You’re going to publish a post today. Don’t worry about how your blog looks. Don’t worry if you haven’t given it a name yet, or you’re feeling overwhelmed. Just click the “New Post” button, and tell us why you’re here.

Why do this?

  • Because it gives new readers context. What are you about? Why should they read your blog?
  • Because it will help you focus your own ideas about your blog and what you’d like to do with it.

The post can be short or long, a personal intro to your life or a bloggy mission statement, a manifesto for the future or a simple outline of your the types of things you hope to publish.

To help you get started, here are a few questions:

  • Why are you blogging publicly, rather than keeping a personal journal?
  • What topics do you think you’ll write about?
  • Who would you love to connect with via your blog?
  • If you blog successfully throughout the next year, what would you hope to have accomplished?

You’re not locked into any of this; one of the wonderful things about blogs is how they constantly evolve as we learn, grow, and interact with one another — but it’s good to know where and why you started, and articulating your goals may just give you a few other post ideas.

Can’t think how to get started? Just write the first thing that pops into your head. Anne Lamott, author of a book on writing we love, says that you need to give yourself permission to write a “crappy first draft”. Anne makes a great point — just start writing, and worry about editing it later.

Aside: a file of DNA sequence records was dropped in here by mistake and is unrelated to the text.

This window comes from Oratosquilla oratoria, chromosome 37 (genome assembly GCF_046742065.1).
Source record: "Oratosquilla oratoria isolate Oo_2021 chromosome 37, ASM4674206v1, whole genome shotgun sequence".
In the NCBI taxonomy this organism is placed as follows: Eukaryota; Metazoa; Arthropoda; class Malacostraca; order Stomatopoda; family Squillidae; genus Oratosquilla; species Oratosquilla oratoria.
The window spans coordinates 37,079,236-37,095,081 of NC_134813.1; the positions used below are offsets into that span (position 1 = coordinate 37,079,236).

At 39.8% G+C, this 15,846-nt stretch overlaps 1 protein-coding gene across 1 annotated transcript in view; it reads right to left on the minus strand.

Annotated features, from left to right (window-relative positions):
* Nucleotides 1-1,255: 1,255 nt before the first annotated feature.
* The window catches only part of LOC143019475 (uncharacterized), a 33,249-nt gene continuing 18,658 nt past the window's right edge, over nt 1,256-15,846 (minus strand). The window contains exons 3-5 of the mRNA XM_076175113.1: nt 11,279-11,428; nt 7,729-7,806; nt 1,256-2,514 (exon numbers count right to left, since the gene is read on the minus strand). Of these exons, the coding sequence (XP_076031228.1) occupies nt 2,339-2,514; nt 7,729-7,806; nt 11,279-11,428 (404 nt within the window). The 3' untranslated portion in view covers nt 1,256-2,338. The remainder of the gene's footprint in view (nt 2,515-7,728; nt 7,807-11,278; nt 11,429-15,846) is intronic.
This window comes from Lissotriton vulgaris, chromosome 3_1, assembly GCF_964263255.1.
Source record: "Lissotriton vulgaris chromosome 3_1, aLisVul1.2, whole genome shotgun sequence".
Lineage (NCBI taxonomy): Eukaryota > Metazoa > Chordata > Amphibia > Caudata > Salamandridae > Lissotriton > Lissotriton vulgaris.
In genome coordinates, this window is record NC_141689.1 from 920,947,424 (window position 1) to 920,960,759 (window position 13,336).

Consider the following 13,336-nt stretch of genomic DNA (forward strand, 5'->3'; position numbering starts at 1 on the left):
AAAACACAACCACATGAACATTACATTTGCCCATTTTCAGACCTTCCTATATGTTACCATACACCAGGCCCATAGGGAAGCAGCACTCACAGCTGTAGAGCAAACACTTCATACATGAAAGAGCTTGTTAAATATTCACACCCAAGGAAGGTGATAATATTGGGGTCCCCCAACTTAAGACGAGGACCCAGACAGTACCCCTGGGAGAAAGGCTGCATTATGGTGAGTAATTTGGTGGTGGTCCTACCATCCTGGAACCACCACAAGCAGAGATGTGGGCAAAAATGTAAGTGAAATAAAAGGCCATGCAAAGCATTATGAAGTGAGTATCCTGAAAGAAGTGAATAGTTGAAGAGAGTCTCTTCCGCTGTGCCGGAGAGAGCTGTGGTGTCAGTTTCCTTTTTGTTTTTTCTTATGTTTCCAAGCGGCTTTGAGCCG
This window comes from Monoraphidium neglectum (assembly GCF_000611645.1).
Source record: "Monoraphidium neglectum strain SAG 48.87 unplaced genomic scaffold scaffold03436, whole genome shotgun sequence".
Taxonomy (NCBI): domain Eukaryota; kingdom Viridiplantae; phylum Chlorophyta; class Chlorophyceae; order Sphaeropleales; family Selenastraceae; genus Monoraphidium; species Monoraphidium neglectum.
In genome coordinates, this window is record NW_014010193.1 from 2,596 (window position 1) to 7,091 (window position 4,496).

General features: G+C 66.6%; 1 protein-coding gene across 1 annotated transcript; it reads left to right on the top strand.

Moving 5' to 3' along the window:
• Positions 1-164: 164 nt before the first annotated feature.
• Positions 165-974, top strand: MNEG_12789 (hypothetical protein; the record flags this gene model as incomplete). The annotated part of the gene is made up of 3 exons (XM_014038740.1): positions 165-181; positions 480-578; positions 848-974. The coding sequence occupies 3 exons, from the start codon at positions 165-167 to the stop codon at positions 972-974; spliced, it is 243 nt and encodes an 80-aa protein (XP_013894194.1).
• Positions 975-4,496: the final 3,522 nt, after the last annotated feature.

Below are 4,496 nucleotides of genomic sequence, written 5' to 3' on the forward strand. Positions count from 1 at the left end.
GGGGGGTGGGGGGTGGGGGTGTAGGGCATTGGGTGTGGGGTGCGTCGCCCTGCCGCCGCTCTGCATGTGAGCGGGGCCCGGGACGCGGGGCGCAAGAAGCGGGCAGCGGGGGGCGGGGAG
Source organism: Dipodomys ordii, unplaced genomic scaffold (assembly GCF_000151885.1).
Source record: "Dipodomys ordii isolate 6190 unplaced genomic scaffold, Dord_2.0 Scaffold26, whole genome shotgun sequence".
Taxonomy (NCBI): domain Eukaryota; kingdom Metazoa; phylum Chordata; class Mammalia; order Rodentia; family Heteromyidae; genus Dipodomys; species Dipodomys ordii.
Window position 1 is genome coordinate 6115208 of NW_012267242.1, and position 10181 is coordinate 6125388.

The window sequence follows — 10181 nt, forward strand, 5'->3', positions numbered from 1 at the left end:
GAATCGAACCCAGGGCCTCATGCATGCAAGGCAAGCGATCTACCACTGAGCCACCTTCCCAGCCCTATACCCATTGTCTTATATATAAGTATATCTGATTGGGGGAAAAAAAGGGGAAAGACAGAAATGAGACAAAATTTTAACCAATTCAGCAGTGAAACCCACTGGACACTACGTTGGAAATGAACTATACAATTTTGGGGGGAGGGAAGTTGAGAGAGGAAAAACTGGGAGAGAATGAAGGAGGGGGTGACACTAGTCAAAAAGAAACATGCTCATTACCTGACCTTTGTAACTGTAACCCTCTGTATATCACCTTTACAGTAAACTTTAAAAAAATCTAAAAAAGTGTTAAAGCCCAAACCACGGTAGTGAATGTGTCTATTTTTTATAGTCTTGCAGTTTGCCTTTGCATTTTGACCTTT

When you’re ready to publish, give your post three to five tags that describe your blog’s focus — writing, photography, fiction, parenting, food, cars, movies, sports, whatever. These tags will help others who care about your topics find you in the Reader. Make sure one of the tags is “zerotohero,” so other new bloggers can find you, too.

Introduce Yourself (Example Post)

This is an example post, originally published as part of Blogging University. Enroll in one of our ten programs, and start your blog right.

You’re going to publish a post today. Don’t worry about how your blog looks. Don’t worry if you haven’t given it a name yet, or you’re feeling overwhelmed. Just click the “New Post” button, and tell us why you’re here.

Why do this?

  • Because it gives new readers context. What are you about? Why should they read your blog?
  • Because it will help you focus your own ideas about your blog and what you’d like to do with it.